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What measures do businesses need to take to reinstate plant, equipment and processes?

Below we have provided guidance to businesses on reducing risks when you are planning on reinstatement process plant and equipment following a temporary closure. We have focussed the below guidance on general principles that can be applied to the majority of situations and installations. If you require more specific advice and guidance, please contact us on 0330 024 0606 or fill out our contact form.

Plant machinery

When reinstating a process plant and equipment, it is important to start with a detailed plan so the risks to your business can be greatly reduced.

What should be included in the plan will differ for each business, however you may need to consider the following:

 

The scope of reinstatement works and the reinstatement plan

It can be useful to first of all define the scope of the reinstatement works, considering:

  • What are you planning to reinstate?
    • An item of plant or equipment?
    • A process?
  • The nature of the reinstatement?
    • Continuously operated?
    • Intermittently operated?
  • Are any changes required from how it was previously operated?
    • Any changes to production requirements/outputs?
    • Any changes to plant configuration?
    • Any new or changed installations?
    • Any required changes to working practices and/or procedures?
    • Any changes to maintenance requirements?
    • Any changes to the hours of operation?
    • Any changes to relevant permits to operate?
  • Are any new or changed resources required?
    • Changes to raw materials and/or suppliers?
    • Changed staffing requirements?
    • Changes to tooling?
    • Any new facilities needed to accommodate a change in working practices, e.g. hand washing stations, additional changing/welfare facilities etc.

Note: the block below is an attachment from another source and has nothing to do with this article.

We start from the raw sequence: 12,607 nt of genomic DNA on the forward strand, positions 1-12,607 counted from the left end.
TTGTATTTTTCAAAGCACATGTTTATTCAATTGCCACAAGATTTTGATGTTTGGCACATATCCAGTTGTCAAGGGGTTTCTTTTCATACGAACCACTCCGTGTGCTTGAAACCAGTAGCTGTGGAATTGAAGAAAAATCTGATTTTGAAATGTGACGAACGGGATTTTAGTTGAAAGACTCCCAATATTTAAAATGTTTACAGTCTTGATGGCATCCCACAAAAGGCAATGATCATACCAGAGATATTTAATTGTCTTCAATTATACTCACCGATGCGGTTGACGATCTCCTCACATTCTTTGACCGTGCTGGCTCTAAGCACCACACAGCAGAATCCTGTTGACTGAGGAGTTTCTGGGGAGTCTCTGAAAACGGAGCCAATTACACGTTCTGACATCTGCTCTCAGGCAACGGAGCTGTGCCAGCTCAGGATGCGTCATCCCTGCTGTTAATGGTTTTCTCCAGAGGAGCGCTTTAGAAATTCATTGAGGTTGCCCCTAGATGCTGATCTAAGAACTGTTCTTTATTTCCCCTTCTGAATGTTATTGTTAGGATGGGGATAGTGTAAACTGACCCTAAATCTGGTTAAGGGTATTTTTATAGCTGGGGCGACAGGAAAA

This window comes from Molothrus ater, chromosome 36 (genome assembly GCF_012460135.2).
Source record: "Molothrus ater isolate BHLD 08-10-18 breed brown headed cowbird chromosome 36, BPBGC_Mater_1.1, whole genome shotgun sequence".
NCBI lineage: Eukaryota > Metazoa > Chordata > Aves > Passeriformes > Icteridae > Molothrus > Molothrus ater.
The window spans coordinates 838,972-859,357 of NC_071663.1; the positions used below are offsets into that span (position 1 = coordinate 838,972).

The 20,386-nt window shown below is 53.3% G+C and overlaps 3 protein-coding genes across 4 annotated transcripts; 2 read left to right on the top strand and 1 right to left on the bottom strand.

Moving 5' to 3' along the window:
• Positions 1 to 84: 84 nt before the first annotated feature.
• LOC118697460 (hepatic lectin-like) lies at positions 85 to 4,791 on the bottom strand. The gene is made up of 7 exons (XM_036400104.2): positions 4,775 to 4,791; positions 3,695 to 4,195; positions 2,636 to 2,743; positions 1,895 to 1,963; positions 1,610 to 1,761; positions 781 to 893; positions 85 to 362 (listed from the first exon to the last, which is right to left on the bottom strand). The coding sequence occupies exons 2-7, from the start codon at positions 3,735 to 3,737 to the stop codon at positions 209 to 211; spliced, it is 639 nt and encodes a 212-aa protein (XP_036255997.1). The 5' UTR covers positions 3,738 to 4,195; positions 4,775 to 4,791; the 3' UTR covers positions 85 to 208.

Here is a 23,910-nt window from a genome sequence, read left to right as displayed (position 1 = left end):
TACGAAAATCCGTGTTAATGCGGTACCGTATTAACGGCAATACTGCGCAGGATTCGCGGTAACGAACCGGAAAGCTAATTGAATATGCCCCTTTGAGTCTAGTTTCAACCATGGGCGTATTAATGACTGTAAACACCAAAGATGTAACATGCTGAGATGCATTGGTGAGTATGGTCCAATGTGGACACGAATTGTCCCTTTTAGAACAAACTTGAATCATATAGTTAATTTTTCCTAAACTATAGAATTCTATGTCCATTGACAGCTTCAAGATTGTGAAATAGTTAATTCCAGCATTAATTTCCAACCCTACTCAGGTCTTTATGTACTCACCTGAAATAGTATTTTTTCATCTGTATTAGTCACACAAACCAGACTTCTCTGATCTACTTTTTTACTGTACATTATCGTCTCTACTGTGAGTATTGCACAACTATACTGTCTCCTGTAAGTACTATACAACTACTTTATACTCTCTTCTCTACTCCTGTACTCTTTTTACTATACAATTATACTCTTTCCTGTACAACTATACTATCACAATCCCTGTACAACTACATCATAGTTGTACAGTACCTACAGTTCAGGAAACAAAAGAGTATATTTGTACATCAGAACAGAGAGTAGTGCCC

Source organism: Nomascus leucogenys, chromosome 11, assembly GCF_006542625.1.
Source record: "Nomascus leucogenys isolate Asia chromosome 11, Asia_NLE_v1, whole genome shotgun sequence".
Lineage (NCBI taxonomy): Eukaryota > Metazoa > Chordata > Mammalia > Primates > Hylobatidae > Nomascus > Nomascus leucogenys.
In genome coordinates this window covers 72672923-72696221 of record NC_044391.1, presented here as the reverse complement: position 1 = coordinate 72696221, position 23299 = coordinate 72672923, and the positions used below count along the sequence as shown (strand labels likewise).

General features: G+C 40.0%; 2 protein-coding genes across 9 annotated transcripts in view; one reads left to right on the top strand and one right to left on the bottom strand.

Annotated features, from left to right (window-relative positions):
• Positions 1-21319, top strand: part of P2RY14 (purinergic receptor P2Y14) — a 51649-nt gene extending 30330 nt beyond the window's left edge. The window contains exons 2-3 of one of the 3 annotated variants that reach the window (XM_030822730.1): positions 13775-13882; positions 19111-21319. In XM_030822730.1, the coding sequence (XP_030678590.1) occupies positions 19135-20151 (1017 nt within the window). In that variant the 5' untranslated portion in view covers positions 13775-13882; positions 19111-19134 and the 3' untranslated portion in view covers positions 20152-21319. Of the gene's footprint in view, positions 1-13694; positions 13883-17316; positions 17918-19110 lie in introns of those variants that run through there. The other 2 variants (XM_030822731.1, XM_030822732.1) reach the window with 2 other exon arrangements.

• Changes to levels of consumables you need to stock, e.g. Personal Protective Equipment (PPE) or spares for machinery

 

Notifying stakeholders

It is also important to consider who needs to know about the reinstatement work and how they will be notified. This can include:

  • Employees who are needed to work and support the facility or plant/process
  • Customers
    • Expectations need to be managed in terms of when they can expect to receive goods and services
  • Supply chain businesses
    • Make sure that your supply chain is still operational and able to supply in the required quantities at the required timescales
    • Make enquiries regarding the longevity of any stockpiled supplies and make arrangements for replenishments where required
  • Insurers and insurance brokers
    • Check that policy coverage remains in effect and review any existing policy conditions and endorsements
  • Regulatory bodies
    • Make sure any existing permits to operate are still in place and there are no changes or extra regulatory requirements are needed
  • Contractors